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History

A History of North Goshen Mennonite Church -- the short version

 

North Goshen Mennonite Church traces its roots to a mission Sunday School outreach begun by early Goshen College students soon after the college was established in Goshen, Indiana, in 1903.

 

The North Goshen Mennonite Church, which was formally established in 1936 as an outpost of College Mennonite Church, can claim several historical members and church leaders, including Paul Mininger and J.C. Wenger, Bible professors at Goshen College. By 1942, North Goshen was recognized as a separate congregation with full membership in the Indiana-Michigan Conference of the Mennonite Church. Early church pastors included Paul Mininger, Russell Krabill and A. Don Augsburger.

 

 

The original church building for the congregation came to North Goshen from Mt. Union, Iowa, near Wayland. Goshen College students raised the funds necessary to purchase the Beulah Baptist Church in Iowa for about $300. The Baptist church was dismantled, hauled by truck to Goshen, and rebuilt as a meetinghouse at the current location of the North Goshen Mennonite Church. All told, the project cost about $3,000.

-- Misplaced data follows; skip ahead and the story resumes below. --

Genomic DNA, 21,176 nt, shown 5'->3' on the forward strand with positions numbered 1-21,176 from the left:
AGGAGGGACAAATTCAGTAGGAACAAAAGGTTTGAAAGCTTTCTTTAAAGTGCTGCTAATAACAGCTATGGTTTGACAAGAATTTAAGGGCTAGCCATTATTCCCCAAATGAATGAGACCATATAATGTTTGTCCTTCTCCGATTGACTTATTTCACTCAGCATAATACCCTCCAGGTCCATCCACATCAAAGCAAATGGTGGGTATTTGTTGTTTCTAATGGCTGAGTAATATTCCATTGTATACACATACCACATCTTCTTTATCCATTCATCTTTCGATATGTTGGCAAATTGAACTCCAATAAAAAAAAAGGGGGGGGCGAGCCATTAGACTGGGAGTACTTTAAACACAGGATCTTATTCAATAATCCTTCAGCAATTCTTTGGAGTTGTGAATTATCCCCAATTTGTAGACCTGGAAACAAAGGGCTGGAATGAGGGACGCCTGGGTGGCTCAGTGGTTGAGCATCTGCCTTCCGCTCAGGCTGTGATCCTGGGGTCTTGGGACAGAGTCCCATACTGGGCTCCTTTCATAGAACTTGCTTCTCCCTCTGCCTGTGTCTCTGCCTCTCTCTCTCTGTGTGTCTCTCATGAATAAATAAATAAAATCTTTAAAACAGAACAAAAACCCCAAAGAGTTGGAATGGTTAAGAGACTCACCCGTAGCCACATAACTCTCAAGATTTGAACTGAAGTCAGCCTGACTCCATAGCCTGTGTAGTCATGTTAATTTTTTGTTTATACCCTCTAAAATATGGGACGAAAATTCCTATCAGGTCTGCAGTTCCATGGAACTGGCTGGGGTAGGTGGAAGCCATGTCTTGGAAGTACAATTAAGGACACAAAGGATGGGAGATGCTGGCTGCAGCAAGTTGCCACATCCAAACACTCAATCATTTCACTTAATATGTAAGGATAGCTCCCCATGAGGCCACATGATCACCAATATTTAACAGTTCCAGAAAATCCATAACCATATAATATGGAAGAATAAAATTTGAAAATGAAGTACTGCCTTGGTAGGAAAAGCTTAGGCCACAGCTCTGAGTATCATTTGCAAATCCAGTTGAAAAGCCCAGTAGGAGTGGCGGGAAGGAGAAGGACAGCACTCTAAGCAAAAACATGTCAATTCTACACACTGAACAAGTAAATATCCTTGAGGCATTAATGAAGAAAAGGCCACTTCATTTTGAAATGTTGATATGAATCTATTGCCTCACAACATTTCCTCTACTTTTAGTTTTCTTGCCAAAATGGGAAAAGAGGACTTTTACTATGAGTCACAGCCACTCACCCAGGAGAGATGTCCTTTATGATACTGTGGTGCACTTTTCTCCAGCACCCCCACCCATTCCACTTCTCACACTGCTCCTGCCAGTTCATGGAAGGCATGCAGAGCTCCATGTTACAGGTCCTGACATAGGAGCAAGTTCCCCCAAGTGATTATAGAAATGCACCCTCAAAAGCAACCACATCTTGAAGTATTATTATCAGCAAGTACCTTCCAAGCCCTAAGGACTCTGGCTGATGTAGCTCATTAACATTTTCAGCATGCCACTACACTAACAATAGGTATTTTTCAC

Later pastors have included Harvey Chupp, Art Smoker, and Dean Linsenmeyer. Over the years, assistant pastors have included Darrel Hostetler, Jerry Wittrig, Rosemary Fry, Lisa Enns-Bogoya, Marian Hostetler, and Bek Linsenmeyer.

 

The missional focus of the North Goshen Mennonite Church has evolved over time. In the early years, college students brought Sunday School to the Appalachian immigrant factory workers who lived in the North Goshen area. The congregation then became a magnet for Amish families seeking to leave many of the strict regulations common in Amish churches in the 1950's.

 

Our missional emphasis today has followed demographic changes in the North Goshen neighborhood as Hispanic people began arriving in the 1980's and '90's to find affordable housing and to work in the local factories.

 

 

Currently, our congregation is made up of people whose ancestors come from many different cultural backgrounds and nationalities, including Germany and Switzerland, Mexico, Brazil, Columbia, Nicaragua, Ecuador, Haiti, the Dominican Republic, Honduras, Uruguay, Guatemala, Bolivia, and

Puerto Rico. We worship God together in both English and Spanish languages.

 

Contact us for a more detailed history of the church.